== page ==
In Kentucky, a subpoena can be served in the same way as a summons. It can be served via certified mail and by anybody above the age of eighteen. Copies of any record obtained in response to the subpoena must be furnished to other case parties for examination.

How to Search for an Inmate in the Kentucky Prison System

Generally, anyone can find out about an inmate by contacting the correctional facility where the offender is confined. If the individual is incarcerated in the state prison system, the Kentucky Department of Corrections (DOC) should be contacted.

The Kentucky DOC manages the state's correctional facilities and the inmates housed there. If a person has been incarcerated for more than 120 days in such facilities, the DOC's Offender Search System is likely to reveal the inmate's details. This includes:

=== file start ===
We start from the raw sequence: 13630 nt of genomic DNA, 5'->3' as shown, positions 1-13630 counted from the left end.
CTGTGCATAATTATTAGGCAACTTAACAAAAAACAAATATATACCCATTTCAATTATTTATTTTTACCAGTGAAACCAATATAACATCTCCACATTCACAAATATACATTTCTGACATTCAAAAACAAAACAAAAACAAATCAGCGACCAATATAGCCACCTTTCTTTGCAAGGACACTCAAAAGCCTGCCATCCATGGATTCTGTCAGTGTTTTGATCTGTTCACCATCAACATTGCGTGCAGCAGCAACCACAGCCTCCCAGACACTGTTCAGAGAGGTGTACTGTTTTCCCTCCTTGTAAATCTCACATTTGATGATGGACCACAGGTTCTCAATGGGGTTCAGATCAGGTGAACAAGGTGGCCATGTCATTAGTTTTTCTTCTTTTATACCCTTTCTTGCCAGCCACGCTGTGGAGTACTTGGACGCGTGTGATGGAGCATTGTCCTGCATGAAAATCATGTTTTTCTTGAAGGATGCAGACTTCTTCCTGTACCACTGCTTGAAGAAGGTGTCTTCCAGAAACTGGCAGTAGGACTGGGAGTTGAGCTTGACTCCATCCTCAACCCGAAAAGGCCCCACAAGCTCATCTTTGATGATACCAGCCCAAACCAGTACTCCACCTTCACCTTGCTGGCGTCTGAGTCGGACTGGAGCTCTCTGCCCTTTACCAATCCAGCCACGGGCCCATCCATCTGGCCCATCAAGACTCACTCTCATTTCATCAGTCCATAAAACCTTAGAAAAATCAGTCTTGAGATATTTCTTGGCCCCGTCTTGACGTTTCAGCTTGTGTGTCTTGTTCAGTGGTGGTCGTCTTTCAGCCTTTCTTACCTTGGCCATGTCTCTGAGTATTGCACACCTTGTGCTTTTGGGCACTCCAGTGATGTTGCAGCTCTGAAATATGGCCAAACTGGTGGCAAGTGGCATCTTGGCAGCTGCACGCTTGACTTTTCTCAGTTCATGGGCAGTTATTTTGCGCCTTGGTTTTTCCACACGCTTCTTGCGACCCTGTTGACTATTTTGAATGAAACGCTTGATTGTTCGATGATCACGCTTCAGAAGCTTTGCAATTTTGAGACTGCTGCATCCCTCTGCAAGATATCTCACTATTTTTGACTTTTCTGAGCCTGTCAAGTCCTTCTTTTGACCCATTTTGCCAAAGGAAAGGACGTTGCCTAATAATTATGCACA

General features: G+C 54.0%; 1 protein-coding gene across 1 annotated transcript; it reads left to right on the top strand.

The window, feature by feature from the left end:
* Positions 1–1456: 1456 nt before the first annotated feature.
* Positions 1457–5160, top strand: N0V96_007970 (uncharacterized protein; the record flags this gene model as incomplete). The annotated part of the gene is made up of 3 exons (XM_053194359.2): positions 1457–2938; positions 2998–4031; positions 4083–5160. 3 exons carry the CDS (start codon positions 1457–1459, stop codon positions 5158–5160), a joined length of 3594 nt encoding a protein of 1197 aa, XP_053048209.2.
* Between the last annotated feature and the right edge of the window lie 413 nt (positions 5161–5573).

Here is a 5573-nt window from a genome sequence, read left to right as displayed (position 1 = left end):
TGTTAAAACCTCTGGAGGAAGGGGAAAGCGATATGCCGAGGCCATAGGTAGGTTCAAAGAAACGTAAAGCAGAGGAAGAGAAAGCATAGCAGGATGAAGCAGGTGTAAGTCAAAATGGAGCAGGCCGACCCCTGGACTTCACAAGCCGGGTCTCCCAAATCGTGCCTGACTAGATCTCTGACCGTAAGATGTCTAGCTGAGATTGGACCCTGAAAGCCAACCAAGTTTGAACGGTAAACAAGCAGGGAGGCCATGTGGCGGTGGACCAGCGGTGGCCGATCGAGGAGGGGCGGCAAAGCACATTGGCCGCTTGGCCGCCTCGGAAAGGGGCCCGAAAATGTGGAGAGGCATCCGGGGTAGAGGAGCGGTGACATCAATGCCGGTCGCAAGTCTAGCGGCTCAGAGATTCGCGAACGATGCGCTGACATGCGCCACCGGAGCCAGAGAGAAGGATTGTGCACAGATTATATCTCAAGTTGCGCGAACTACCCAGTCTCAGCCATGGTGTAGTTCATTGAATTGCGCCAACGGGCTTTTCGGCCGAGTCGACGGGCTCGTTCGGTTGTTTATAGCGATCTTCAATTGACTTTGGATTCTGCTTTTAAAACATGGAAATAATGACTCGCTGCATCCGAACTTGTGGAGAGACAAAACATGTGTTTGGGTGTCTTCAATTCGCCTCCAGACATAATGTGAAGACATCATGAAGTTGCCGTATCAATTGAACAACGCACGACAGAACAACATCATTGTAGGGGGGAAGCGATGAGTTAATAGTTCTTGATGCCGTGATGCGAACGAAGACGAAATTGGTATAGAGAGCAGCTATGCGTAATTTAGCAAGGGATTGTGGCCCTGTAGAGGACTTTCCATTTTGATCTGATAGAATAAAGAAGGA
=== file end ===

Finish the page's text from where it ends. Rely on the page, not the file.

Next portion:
• The inmate's full name and known aliases
  • DOC/PID number
  • Offense
  • Current location.
  • Conviction information
  • Risk assessment rating
  • Parole information

Note that a PID/DOC number is an offender's identification number. It is a seven-digit number that the department uses to distinguish offenders within the prison system.

How Do I Find Out if Someone Was in Jail in Kentucky

Individuals seeking detailed information about inmates who have been released from jail can query a local sheriff or jail administration. Also, suppose the inquirer is subscribed to the Victim Identification and Notification (VINE) system. In that case, they will be alerted of any development concerning the inmate's custody status, including their release, transfer, parole, escape, etc.